Last night I waited for the Health Secretary's announcement with a mixture of journalistic detachment and the emotions of someone deeply rooted in the area. The first thing I wanted to know; exactly where would be locked down?
As with many cities, Leicester has spilled well beyond its borders in recent years. I live in a village eight miles from the City Council boundary, yet if asked, locals will tell you they are from Leicester. Many of my neighbours spend most of their time in the city. Were we to be included?
So all that night and well into the next morning there were hundreds of calls, questions and speculation about the borders of the quarantine zone. Fake maps were doing the rounds on social media. A colleague told me that his mother was in tears, waiting to find out if she was to be locked down or not. This question was finally answered when the definitive map was published - twelve hours after the initial announcement from the Health Secretary. The first question had been answered. But there were many more.
This morning, local radio presenters fielding phone calls from anxious listeners, resorted to scouring the text of Matt Hancock's speech to Parliament, trying to interpret the meaning and answer their questions. Could they continue their social bubble with a relative outside of the quarantine zone? Were they expected to go to work? What was to stop people from the city driving fifteen minutes to towns like Hinckley or Loughborough for a pint or a haircut? If I'm a key worker in the city but live in the county, can I still go on holiday next week?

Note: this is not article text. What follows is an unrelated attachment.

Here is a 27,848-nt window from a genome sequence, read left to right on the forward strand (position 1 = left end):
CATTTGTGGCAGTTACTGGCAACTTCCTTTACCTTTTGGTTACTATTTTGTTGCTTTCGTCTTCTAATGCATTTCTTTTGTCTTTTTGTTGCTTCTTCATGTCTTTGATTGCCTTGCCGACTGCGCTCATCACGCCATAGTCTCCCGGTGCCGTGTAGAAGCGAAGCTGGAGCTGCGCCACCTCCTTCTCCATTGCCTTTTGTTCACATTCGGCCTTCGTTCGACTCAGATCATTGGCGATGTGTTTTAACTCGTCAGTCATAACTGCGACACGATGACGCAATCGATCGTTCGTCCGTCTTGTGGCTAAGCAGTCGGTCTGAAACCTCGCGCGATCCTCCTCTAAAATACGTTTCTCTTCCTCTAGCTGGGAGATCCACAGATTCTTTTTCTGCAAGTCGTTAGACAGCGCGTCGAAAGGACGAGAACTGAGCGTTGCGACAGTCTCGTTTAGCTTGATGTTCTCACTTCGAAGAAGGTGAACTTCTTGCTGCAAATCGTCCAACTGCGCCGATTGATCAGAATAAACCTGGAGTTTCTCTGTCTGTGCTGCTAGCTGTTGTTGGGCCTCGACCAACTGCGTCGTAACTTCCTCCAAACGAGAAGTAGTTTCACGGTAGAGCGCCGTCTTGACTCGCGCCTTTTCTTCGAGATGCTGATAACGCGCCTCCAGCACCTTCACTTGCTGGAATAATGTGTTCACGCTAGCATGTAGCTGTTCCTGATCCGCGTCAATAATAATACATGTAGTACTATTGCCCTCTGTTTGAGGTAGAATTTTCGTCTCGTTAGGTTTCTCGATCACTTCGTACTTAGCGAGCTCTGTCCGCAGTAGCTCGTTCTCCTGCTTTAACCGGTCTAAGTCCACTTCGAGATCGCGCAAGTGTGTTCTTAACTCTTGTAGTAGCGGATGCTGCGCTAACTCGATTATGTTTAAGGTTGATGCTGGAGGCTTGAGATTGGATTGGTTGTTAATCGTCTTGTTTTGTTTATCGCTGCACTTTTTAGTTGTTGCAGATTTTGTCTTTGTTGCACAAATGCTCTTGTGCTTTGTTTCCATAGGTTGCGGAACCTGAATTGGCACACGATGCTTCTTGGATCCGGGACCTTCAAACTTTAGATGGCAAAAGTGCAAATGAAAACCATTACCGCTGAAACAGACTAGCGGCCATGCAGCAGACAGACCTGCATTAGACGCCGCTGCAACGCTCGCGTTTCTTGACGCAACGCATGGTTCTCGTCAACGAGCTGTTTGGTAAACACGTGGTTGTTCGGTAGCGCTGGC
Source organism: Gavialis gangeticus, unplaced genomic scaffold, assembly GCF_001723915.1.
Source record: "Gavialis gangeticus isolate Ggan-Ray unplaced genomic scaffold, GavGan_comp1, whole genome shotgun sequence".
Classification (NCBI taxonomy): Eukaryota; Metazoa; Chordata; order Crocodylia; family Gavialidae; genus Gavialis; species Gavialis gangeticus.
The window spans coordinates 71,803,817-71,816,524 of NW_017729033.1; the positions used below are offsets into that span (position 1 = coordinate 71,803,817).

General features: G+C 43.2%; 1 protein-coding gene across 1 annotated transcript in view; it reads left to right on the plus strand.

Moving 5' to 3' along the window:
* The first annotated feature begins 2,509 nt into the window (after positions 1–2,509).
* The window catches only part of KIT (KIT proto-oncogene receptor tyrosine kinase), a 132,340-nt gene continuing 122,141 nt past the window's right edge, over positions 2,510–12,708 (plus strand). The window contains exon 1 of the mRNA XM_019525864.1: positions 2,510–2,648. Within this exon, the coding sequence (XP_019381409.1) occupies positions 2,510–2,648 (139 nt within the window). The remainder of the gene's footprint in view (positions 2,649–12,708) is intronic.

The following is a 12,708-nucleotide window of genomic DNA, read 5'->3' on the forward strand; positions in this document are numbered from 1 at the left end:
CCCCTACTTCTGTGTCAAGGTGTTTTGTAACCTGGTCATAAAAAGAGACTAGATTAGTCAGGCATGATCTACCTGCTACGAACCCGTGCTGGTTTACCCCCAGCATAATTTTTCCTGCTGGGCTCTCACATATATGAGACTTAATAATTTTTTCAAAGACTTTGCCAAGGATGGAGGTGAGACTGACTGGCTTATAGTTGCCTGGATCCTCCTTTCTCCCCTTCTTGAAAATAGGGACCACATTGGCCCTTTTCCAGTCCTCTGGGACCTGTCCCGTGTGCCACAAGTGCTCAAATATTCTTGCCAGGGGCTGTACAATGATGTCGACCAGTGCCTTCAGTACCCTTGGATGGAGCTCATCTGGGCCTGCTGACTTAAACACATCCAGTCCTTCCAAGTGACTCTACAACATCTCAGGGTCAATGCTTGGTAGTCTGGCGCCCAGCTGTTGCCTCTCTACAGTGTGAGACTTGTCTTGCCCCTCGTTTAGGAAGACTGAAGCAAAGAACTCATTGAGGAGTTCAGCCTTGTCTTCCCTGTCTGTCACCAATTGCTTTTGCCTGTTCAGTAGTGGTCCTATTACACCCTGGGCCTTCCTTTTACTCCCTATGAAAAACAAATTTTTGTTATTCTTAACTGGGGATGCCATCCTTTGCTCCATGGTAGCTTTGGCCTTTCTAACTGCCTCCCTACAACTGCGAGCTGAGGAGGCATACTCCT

As of lunchtime on Tuesday, there was no document or website with specific official guidelines, as there had been in the early days of the national lockdown.
The Conservative MP for South Leicestershire Alberto Costa, told ITV News Central that the instructions were clear; Leicester was back to week one of the lockdown - the most severe version. So no meeting-up at a social-distance in the park, no tennis, no holidays, no long-distance drives, and just one session of daily exercise on your own.
But look again at the Health Secretary's words:
"Recommend". "As much as you can." Will any of this be enforced? Will police be issuing fines for those suspected of leaving the city? Or is it up to individuals whether to follow the recommendations? To use Matt Hancock's words from the start of April; was this an instruction or a request?
We are still waiting to hear the official comment from Leicestershire police.
But perhaps the biggest question of all can only be answered by the scientists, not the politicians. Why Leicester? Is it bad luck? Or was there an event, a moment or combination of social factors which has led to a rise in cases where numbers elsewhere were falling? We may need to wait some time for that answer.
Some business owners who had just re-opened, or were preparing to come back this weekend, may well despair. But despite the confusion, and despite the frustration, there seems to be a sense in the city and the county of acceptance; of pulling together for the greater good. Few will criticise the Government for imposing a local lockdown if it helps stop the spread locally. But many would welcome a little more clarity.